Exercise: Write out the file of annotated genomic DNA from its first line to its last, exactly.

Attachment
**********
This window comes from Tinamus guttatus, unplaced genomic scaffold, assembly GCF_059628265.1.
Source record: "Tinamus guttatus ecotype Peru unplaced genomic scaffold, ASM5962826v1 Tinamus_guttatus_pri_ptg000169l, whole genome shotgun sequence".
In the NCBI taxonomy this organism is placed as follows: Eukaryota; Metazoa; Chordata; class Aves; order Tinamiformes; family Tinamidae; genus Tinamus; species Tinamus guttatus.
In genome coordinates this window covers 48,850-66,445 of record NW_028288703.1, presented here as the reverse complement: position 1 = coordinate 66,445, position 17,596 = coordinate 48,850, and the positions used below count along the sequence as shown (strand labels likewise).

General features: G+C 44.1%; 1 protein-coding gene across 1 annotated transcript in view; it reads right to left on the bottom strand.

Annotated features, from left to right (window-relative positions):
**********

This window comes from Tinamus guttatus, unplaced genomic scaffold, assembly GCF_059628265.1.
Source record: "Tinamus guttatus ecotype Peru unplaced genomic scaffold, ASM5962826v1 Tinamus_guttatus_pri_ptg000169l, whole genome shotgun sequence".
In the NCBI taxonomy this organism is placed as follows: Eukaryota; Metazoa; Chordata; class Aves; order Tinamiformes; family Tinamidae; genus Tinamus; species Tinamus guttatus.
In genome coordinates this window covers 48,850-66,445 of record NW_028288703.1, presented here as the reverse complement: position 1 = coordinate 66,445, position 17,596 = coordinate 48,850, and the positions used below count along the sequence as shown (strand labels likewise).

General features: G+C 44.1%; 1 protein-coding gene across 1 annotated transcript in view; it reads right to left on the bottom strand.

Annotated features, from left to right (window-relative positions):